After realizing or developing the other four sheaths i.e Anamaya, Pranamaya, Manomaya, Vijnanamaya, and with the devotion and belief in God, the Anandamaya Kosha is reached. True knowledge or wisdom gradually helps in developing Anandamaya Kosha. 

     

    The awakening of Anandmaya Kosha can be done by:

     

    • Seva i.e., selfless service where an individual can empathize with other beings
    • Bhakti i.e., devotion to God. Regular practice of bhakti unites the Hridya (heart) with all other divine beings. 
    • Samadhi i.e, the deep meditation or Yoga Nidra opens our heart to one’s divine being which resides in us and our Aatma.

    Pancha Kosha, associated disorders, and interventions

    Pancha KoshaAssociated disordersIntervention
    Annamaya KoshaDigestive disordersVarious Asanas like Vajra Asana, Bhujanagasana, and Padmasana and their modifications are practiced along with Anuloma, Viloma, Nadi Shodhana, etc. 
    Pranamaya KoshaRespiratory disorders and cardiac disordersOm Chanting along with various Asanas like Vajra Asana, Simha Asana, Paschimouttana Asana, Nadi Shodhana, Surya Namskara, Ujjayi Pranayama, etc.
    Manomaya KoshaPsychological, mental, and endocrine disordersMeditation, Nadi Shodhana, Relaxative and cultural Asana.
    Vijanamaya KoshaPsychological, mental, endocrine disorders, and various other disordersDeep Breathing, Kumbhaka (Retention), Meditation, Dharana, and Pratyahara Yogic practice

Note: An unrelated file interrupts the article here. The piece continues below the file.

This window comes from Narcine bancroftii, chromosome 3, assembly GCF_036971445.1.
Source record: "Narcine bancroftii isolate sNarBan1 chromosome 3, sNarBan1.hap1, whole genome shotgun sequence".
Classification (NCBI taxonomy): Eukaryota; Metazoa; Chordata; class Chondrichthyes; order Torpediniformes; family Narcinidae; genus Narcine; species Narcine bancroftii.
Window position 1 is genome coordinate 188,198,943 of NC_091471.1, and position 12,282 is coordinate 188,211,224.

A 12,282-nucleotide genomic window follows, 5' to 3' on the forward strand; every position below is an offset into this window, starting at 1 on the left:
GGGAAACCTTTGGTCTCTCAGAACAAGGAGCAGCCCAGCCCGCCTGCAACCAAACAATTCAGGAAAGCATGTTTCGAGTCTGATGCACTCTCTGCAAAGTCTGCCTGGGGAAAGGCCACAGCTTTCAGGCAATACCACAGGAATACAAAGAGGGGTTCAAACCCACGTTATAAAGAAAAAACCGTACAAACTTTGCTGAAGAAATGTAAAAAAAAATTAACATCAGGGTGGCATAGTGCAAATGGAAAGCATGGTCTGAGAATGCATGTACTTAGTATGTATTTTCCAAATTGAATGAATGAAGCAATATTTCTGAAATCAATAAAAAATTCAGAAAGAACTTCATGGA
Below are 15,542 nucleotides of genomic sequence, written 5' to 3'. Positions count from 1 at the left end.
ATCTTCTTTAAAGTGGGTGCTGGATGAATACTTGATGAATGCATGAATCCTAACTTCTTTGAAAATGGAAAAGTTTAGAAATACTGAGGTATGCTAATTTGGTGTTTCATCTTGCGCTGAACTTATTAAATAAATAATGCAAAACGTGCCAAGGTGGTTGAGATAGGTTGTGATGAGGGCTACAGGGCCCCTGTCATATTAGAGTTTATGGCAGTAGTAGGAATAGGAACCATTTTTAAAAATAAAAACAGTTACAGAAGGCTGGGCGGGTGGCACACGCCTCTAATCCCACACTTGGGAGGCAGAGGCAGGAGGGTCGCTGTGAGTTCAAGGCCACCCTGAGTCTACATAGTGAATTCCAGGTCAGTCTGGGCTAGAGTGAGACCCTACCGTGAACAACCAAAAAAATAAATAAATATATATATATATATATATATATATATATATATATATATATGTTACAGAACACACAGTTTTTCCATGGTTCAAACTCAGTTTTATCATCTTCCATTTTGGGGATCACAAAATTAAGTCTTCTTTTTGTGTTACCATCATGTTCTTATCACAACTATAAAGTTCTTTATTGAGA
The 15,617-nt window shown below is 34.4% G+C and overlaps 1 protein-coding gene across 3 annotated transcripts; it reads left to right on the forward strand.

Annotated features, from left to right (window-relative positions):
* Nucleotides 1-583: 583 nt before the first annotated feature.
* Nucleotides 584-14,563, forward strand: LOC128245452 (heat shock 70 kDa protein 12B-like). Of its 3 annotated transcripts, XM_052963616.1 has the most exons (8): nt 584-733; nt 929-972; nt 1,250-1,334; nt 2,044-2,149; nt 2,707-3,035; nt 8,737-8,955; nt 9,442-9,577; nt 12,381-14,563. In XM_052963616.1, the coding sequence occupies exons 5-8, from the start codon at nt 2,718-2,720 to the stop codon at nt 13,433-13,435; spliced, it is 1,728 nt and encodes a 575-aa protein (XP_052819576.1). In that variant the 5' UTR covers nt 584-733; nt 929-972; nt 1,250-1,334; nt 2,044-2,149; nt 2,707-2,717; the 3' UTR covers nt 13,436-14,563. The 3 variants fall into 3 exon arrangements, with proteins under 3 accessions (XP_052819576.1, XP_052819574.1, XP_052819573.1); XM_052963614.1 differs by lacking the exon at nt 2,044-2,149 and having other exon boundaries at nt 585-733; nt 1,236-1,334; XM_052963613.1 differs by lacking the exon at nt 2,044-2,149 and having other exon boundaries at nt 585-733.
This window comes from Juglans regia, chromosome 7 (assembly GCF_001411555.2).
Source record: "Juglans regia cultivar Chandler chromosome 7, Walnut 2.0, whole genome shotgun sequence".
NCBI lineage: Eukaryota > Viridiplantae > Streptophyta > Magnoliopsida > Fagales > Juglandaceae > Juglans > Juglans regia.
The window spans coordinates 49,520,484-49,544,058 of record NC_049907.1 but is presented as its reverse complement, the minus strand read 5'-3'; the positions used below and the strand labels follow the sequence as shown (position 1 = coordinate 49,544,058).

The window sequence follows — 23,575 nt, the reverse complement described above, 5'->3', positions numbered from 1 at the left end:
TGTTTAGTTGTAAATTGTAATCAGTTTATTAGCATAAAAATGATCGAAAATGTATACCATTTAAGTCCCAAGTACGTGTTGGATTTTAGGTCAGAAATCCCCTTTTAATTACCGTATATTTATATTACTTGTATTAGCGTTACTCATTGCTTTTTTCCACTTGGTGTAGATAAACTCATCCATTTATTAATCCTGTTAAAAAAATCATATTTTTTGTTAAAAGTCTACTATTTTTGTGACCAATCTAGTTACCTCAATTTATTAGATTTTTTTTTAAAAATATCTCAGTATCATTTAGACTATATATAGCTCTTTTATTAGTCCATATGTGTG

Anandamaya KoshaVarious disorders hinder the overall expansion of energy, life, happiness, etcThe rectification of disorders related to Manomaya, Anamaya Kosha, etc leads to proper channelizing of Anandamaya Kosha.

    Practice or intervention mentioned to various Koshas are used as per the identification of cases for Anadmaya Kosha.

    Recent Research on Pancha Kosha Theory

    • Satpathy, Biswajit. (2018). Pancha Kosha Theory of Personality. The International Journal of Indian Psychology. 6. 10. 25215/ 0602. 105.
    • Mishra, Yagnik. (2019). CRITICAL ANALYSIS OF PANCHAKOSHA THEORY OF YOGA PHILOSOPHY. World Journal of Pharmaceutical Research. 8. 413. 10. 20959/ wjpr 201913- 16152.
    • Mohanty S, Singh A, Avi P. Integrative Medicine as a Pan- pharmacon for COVID-19 Pandemic: A Call for Global Advocacy. Ann Neuroscience. 2021 Jan; 28 (1- 2): 8- 10. doi: 10. 1177/ 0972753120950052. Epub 2020 Aug 27. PMID: 34733048; PMCID: PMC 8558987.